In early months of Pokemon Go craze last year, many players made the headlines for doing crazy things while playing the game. At that time, it was reported that the damages caused by players while playing the game were speculated to be worth millions of dollars, but according to a new study, it could actually be worth billions.
John McConnell and Mara Facci's recent study called Death by Pokemon Go, claims that Pokemon Go players might have caused $7.3 billion in damages. The researchers acquired their data by analyzing the cases of misuse of the app in Tippecanoe County, Indiana where the damage caused by playing Pokemon Go was estimated to reach $25.5 million. Then, they applied the results to a nationwide scale.
"We estimate the total incremental county-wide cost of users playing Pokémon GO while driving, including the value of the two incremental human lives lost, to be in the range of $5.2 million to $25.5 million over only the 148 days following the introduction of the game," the study reads. " Extrapolation of these estimates to nation-wide levels yields a total ranging from $2 to $7.3 billion for the same period."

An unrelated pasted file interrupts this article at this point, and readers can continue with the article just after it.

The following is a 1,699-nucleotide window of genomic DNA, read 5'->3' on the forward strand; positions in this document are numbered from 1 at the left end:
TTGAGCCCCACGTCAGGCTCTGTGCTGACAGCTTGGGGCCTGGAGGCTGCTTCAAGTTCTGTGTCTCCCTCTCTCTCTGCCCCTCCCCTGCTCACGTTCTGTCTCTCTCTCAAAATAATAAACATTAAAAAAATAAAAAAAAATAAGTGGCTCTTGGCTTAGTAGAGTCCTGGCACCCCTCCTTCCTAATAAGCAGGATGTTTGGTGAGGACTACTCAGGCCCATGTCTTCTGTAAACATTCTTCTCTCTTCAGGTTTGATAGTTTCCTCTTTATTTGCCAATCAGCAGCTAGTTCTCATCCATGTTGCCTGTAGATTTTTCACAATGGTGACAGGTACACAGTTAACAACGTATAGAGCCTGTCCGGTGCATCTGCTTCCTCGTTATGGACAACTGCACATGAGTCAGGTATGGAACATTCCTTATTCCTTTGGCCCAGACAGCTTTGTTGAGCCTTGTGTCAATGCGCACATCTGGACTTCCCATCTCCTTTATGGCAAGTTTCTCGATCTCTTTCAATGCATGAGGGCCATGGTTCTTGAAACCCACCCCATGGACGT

It's worth noting that these estimates include fatalities and vehicle damages. According to the study, 300 more traffic accidents occurred in the 148 days after the game was released in July 2016 compared to the same time period in 2015. 134 traffic accidents happened real-world places where PokeStops were found in Pokemon GO. Around that time, PokeStops were the only way players could collect items, and some players tried to "spin" the PokeStops while driving.
The study claims that the traffic accidents seemed to occur near PokeStops, which suggests that the accidents were more likely caused by distracted driving due to fans trying to collect items in Pokemon GO than other possible causes, but of course, there's no way for us to find out if all those accidents are actually caused by the viral game.
Since there are significantly less Pokemon GO players now compared to last year, and developer Niantic added a "speed cap" that shuts down the game when traveling about 30 miles-per-hour, the results of the study probably don't apply now.
Do you think the game is entirely responsible for the billions worth of damages? Share your thoughts in the comments section below.